{
        /// <summary>
        /// Adds the data.
        /// </summary>
        /// <param name="data">The data.</param>
        /// <returns></returns>
        public double[] CalculateBenfordsDistribution(double[] data)
        {
            if (data.Count() == 0)
            {
                throw new ArgumentException("Error: There are no items in your data array.");
            }

            //Create benford bins to hold counts
            var benfordsContainer = new double[9];

            // Loop through array
            foreach (double number in data)
            {
                // Get absolute value of number
                double currentNumber = Math.Abs(number);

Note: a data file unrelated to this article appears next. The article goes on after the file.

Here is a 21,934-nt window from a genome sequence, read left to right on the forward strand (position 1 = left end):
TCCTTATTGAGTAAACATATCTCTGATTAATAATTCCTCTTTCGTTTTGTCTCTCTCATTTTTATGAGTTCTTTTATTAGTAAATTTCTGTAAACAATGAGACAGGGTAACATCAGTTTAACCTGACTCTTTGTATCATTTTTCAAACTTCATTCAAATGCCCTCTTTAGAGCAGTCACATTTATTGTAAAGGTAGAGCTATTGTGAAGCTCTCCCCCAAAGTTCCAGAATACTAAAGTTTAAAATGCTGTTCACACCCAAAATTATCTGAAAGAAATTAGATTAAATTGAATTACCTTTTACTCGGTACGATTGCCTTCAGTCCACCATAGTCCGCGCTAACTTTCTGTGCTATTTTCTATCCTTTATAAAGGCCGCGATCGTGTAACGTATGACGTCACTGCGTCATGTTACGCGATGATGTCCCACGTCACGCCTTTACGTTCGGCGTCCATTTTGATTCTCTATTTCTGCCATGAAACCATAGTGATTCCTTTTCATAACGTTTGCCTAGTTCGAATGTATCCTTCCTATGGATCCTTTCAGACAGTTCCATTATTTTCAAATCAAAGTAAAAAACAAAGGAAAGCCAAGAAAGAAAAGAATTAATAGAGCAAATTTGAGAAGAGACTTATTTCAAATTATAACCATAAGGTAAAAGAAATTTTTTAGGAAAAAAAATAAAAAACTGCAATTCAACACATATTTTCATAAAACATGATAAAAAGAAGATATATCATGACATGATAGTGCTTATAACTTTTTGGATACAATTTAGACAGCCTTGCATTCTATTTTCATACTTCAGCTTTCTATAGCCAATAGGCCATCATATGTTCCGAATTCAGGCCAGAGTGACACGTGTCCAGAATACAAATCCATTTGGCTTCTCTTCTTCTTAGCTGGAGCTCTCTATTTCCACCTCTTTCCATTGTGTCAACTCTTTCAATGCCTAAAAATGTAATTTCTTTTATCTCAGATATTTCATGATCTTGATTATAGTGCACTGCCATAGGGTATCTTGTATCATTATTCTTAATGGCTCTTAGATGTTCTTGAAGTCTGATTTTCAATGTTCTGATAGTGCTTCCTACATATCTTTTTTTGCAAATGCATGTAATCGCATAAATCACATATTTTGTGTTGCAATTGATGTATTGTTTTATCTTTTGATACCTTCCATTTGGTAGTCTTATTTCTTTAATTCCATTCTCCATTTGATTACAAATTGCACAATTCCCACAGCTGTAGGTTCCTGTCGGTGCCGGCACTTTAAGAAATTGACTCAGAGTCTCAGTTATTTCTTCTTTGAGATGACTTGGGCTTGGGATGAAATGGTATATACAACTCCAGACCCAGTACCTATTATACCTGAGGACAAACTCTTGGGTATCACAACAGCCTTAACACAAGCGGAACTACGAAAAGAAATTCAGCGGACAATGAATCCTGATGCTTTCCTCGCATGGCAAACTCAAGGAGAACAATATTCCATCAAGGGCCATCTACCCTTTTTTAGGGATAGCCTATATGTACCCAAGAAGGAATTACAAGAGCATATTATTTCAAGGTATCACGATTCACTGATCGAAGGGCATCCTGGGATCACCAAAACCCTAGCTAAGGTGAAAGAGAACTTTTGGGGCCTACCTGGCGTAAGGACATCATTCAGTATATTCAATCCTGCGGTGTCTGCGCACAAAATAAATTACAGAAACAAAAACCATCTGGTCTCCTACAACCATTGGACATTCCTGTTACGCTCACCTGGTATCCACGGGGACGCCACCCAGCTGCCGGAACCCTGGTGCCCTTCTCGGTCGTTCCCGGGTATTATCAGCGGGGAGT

// for items smaller than 1 * multiply it so you
                // can find the first number
                if ((currentNumber < 1) && (currentNumber > 0))
                {
                    double num = (currentNumber*10000);
                    while (num >= 10)
                        num /= 10;
                    PackageNumberInBenfordBin(benfordsContainer, num);
                }
                else
                {
                    double num = currentNumber;
                    while (num >= 10)
                        num /= 10;
                    PackageNumberInBenfordBin(benfordsContainer, num);
                }
            }

            return benfordsContainer;
        }

        /// <summary>
        /// Trailings the digit check.
        /// </summary>
        /// <param name="data">The data.</param>
        /// <returns></returns>
        public double[] TrailingDigitCheck(double[] data)